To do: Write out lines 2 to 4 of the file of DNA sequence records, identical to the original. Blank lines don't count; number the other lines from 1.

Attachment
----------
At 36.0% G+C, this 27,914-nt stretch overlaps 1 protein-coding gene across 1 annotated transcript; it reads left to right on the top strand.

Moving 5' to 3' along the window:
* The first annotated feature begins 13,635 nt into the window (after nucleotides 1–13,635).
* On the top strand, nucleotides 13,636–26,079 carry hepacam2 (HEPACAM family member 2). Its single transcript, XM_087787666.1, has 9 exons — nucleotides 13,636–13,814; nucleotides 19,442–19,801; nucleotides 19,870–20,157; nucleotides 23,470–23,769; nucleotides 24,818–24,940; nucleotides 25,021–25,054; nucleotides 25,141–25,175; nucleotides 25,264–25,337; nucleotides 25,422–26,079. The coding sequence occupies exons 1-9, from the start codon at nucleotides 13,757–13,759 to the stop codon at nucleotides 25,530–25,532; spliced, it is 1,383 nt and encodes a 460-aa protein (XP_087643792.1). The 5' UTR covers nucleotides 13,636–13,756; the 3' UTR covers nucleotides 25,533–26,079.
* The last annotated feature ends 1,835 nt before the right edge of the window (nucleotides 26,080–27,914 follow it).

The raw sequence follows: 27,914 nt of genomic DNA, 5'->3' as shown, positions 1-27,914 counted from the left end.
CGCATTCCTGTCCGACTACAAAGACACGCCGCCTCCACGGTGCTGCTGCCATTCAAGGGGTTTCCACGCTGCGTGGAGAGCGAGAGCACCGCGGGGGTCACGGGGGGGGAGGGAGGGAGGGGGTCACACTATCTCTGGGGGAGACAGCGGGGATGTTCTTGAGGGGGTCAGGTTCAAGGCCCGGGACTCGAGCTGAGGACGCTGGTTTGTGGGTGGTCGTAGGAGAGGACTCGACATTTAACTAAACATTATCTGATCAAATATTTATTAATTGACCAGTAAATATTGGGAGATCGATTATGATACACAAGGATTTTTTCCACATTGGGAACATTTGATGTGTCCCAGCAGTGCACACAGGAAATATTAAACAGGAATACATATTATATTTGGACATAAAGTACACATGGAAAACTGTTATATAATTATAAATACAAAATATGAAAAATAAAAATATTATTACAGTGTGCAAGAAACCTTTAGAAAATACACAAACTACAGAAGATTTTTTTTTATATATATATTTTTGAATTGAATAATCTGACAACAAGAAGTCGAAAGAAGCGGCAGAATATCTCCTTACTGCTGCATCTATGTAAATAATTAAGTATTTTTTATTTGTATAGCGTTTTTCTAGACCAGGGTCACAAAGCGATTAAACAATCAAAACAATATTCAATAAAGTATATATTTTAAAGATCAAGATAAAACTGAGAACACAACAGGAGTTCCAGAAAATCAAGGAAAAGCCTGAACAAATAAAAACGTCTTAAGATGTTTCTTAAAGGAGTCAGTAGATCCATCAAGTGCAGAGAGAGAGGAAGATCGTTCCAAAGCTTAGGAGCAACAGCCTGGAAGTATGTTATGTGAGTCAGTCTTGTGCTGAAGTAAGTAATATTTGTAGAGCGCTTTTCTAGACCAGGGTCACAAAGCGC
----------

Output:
Moving 5' to 3' along the window:
* The first annotated feature begins 13,635 nt into the window (after nucleotides 1–13,635).
* On the top strand, nucleotides 13,636–26,079 carry hepacam2 (HEPACAM family member 2). Its single transcript, XM_087787666.1, has 9 exons — nucleotides 13,636–13,814; nucleotides 19,442–19,801; nucleotides 19,870–20,157; nucleotides 23,470–23,769; nucleotides 24,818–24,940; nucleotides 25,021–25,054; nucleotides 25,141–25,175; nucleotides 25,264–25,337; nucleotides 25,422–26,079. The coding sequence occupies exons 1-9, from the start codon at nucleotides 13,757–13,759 to the stop codon at nucleotides 25,530–25,532; spliced, it is 1,383 nt and encodes a 460-aa protein (XP_087643792.1). The 5' UTR covers nucleotides 13,636–13,756; the 3' UTR covers nucleotides 25,533–26,079.